• Tech Tech

Researchers create ultra-strong 'edible concrete' construction material: 'Over three times stronger than concrete'

When tested, this material far exceeded expectations for bending strength.

When tested, this material far exceeded expectations for bending strength.

Photo Credit: University of Tokyo

Construction innovation is absolutely essential to reduce the production of planet-warming pollution. 

According to Princeton University, concrete is the highest-consumed product on Earth aside from water, but it accounts for a whopping 4.4 billion tons of carbon dioxide released into the atmosphere every year, or 8% of global pollution.

While alternative processes could help — with the firing of limestone and clay in a kiln the major reason for these high levels of pollution — making stronger concrete is important, too, to avoid the need to create more to repair or replace existing buildings.

That's why so-called "edible concrete" is an interesting proposition, not only because it's reportedly four times stronger than traditional concrete, but it also solves an additional problem.

Scientists from the University of Tokyo have been working on concrete derived from food waste. Organic materials like coffee grounds, banana peels, Chinese cabbage, and orange skins are dried and compressed, and the resulting mixture is mixed with water and seasonings and compressed in a high-temperature mold.

When tested, this material far exceeded expectations for bending strength — which is concrete's ability to avoid bending. Incredibly, it also remained edible, with salt or sugar added to the mixture to help improve taste without compromising strength. It also resists rot, fungi, and insects, and taste or strength saw no deterioration after being exposed to air for four months.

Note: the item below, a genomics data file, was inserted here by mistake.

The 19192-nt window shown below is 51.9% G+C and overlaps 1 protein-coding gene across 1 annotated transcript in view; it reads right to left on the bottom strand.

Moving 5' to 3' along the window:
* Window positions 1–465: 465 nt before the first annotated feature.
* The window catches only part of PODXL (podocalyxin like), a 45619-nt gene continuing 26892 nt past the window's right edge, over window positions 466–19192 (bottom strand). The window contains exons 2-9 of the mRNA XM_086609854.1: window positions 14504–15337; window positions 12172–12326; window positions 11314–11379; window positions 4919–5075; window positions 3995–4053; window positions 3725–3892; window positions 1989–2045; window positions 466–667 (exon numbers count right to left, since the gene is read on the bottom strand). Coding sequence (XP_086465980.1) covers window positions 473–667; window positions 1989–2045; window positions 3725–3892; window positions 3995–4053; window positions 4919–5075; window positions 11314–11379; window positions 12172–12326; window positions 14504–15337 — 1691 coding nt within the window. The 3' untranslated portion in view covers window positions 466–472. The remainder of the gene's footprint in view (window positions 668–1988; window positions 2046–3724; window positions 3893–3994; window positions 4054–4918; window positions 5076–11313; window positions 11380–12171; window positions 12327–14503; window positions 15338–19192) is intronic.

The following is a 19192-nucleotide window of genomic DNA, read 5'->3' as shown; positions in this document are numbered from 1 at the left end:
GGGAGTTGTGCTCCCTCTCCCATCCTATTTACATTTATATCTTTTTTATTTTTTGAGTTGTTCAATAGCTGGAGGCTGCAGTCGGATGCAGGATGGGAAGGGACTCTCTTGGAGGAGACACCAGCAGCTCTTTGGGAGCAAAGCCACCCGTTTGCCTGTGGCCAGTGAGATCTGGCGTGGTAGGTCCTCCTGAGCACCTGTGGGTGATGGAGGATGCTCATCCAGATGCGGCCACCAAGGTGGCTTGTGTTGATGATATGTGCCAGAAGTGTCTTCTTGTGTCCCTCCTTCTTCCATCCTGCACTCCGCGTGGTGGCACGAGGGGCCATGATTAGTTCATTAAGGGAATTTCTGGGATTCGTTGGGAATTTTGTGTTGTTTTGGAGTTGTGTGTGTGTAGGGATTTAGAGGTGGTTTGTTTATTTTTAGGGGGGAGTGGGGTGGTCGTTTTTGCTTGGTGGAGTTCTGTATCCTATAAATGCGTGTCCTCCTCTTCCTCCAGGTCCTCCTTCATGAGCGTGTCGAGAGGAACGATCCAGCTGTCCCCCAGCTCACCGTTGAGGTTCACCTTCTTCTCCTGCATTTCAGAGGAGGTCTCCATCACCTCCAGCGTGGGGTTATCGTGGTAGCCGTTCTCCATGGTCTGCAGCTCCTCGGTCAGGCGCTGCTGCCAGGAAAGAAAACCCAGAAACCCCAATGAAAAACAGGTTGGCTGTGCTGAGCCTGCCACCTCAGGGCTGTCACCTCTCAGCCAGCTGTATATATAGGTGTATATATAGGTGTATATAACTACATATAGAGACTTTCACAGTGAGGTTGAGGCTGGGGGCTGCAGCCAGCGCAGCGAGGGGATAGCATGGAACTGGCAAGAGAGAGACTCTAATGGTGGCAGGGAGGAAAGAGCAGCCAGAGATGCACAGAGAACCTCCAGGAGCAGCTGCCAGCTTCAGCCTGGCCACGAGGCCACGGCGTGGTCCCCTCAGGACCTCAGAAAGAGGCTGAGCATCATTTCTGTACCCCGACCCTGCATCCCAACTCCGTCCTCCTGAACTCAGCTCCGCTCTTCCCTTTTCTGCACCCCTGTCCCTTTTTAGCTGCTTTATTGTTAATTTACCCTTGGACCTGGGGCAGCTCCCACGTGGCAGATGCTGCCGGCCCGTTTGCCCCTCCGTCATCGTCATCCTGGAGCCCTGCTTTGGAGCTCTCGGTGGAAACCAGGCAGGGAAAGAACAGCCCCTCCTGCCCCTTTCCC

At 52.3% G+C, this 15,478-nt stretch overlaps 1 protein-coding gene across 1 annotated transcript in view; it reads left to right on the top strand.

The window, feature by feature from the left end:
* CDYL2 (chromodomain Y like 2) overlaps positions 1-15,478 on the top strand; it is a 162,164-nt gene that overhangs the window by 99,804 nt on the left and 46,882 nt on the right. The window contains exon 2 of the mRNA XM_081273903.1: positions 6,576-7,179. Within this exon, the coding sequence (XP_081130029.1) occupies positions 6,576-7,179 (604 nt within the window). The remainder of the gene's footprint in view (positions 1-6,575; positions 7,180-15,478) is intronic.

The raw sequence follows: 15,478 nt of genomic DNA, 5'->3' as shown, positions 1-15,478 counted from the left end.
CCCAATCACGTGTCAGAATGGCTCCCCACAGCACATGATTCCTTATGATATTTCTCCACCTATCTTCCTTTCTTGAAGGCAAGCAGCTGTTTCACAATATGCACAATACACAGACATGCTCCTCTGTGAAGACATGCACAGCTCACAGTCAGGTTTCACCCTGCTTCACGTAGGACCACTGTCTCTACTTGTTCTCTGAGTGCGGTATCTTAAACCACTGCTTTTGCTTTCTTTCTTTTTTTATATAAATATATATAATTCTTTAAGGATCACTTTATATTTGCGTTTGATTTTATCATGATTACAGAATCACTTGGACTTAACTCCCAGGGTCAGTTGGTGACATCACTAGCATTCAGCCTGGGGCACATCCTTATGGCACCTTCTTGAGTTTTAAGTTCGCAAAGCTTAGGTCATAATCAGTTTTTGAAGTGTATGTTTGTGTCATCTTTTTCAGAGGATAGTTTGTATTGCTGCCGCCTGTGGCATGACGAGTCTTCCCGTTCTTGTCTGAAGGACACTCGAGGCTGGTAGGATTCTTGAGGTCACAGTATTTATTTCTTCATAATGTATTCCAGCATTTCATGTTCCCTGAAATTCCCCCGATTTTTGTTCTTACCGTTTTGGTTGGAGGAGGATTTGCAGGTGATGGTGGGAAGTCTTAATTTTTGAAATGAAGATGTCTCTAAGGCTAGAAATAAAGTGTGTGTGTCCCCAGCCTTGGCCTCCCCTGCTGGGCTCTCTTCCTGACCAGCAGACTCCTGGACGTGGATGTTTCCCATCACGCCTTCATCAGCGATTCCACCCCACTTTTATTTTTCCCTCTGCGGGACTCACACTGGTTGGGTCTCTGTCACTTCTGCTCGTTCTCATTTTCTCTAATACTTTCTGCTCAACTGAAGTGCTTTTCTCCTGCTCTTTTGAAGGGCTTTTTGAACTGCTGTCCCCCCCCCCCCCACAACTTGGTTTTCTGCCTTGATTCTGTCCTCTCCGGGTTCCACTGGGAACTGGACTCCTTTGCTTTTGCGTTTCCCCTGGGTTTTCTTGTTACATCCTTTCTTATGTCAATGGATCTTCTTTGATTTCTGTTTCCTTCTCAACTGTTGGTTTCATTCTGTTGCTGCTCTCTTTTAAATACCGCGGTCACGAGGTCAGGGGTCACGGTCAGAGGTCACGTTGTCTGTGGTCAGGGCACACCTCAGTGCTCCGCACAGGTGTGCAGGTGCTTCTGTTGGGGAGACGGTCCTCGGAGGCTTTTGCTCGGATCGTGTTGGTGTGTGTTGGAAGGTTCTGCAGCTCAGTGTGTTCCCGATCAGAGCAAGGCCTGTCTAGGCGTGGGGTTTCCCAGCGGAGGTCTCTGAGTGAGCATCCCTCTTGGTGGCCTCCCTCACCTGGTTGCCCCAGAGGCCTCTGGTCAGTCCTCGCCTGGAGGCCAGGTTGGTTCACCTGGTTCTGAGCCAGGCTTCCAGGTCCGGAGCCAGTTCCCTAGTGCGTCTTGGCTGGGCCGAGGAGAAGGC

"We also found that Chinese cabbage leaves, which produced a material over three times stronger than concrete, could be mixed with the weaker pumpkin-based material to provide effective reinforcement," senior collaborator Kota Machida said in a statement shared by EurekAlert.

So, not only does this process create a stronger form of concrete that can make for more durable buildings, but it also finds a use for food waste, which is another contributor to global pollution. 

According to the United States Department of Agriculture, food loss and waste account for a third of all food intended for human consumption. The USDA cited a 2021 report from the Environmental Protection Agency that found the over 187 million tons of carbon dioxide equivalent pollution from food loss was about the same as the annual pollution from 42 coal-fired power stations. 

While it's not yet clear if this development will be used in the construction of future buildings, scientists are encouraged by the findings, noting the food-waste material could be used for a number of different applications. 

It just shows what a little bit of lateral thinking can achieve, potentially alleviating two issues in one go in this case.

But you don't need to wait for the adoption of this concrete to prevent more food waste from heading to landfill. Being smarter about how you store food can help it last longer, meaning less fresh produce is thrown out. 

Even if food does start to show signs of degrading, start a compost pile in your yard, which will help reduce the amount of waste that goes to methane-producing trash sites and will provide a nutrient-rich, chemical-free fertilizer to use in your garden later down the line.

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